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Old 01-04-2020, 11:38 PM   #10
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anode rod

I operate on the KISS method. Keep It Simple Stupid. Why complicate things by installing something that is not required in the first place.
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Old 01-05-2020, 09:35 AM   #11
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I operate on the KISS method. Keep It Simple Stupid. Why complicate things by installing something that is not required in the first place.
I'm more of a "anything that can go wrong, will go wrong" guy. So my question to all of you, "don't need an anode" folks is if I throw the anode in a bucket by itself, it will corrode like this? My understanding is, there must be a metallurgic reaction going on to cause the anode to corrode.
As far as the "if it needed one, they would put one in" folks I ask, my concern would be planned obsolescence?
My last question would be, most say an aluminum tank does not need an anode, why do they put anodes on aluminum outboard engines. They go away at a severe rate without them. Same idea only the water is external to them, not internal like the water heater.
Thanks in advance for the responses.
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Old 01-05-2020, 09:49 AM   #12
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I do understand the "glass lining" part of this conversation. My concern would lay more with connection fittings that pass through the tank into the glass lined inner compartment. If all are aluminum then I suppose in this day and age of PEX pipes, there would be a minimal chance of corrosion.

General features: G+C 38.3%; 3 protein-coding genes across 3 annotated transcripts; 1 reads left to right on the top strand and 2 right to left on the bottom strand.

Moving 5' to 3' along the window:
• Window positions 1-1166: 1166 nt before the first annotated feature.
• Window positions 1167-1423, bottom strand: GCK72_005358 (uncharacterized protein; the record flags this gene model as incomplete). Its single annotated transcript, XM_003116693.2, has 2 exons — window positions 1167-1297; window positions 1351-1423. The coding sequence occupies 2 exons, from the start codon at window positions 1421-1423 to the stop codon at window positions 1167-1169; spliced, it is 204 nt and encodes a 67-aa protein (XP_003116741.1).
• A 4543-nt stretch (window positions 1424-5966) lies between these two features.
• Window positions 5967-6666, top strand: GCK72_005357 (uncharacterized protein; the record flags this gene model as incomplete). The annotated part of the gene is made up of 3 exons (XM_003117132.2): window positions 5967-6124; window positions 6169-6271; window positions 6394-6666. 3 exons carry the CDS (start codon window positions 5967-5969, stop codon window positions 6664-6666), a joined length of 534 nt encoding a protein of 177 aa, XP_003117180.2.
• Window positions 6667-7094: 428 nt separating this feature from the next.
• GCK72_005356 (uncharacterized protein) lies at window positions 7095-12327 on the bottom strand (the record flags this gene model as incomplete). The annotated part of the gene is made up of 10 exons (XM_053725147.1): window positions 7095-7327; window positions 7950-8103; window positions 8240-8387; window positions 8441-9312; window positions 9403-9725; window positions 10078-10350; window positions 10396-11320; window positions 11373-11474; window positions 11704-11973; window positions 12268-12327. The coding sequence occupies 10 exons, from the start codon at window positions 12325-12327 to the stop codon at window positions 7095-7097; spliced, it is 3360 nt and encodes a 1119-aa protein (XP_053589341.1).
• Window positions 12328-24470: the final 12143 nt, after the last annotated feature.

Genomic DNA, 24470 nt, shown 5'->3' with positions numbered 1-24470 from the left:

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Old 01-05-2020, 10:01 AM   #13
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Originally Posted by Comanchecreek View Post
I have an Atwood water heater in my Crusader. It originally did not come with an anode rod. I retrofitted it with an anode rod available specifically for those units. From my conversations on these pages I understand that the Atwoods use an aluminum tank, and therefore don't need an anode rod. Here is a picture of the rod after only one year of use. Looks to be preventing metallurgic reaction within the tank. What's the deal, oh smarters than me?
You do not need an anode rod in the attwoods . just because the rod looks like that does not mean it is helping the tank . wouldn't make a difference with or with out anode . but if it makes you feel good
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Old 01-05-2020, 10:41 AM   #14
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Many of us routinely check their camper water heater anodes but has anyone (other than me) checked the anode in their house water heater?

I did after we bought our current house two years ago and it was just a 4' long bare wire with no hint of sacrificial material remaining. Guys at the plumbing shop were amazed! Probably neither checked nor changed in the 10 years since the house was built.

Time for the annual drain and anode check this month.

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Old 01-05-2020, 10:42 AM   #15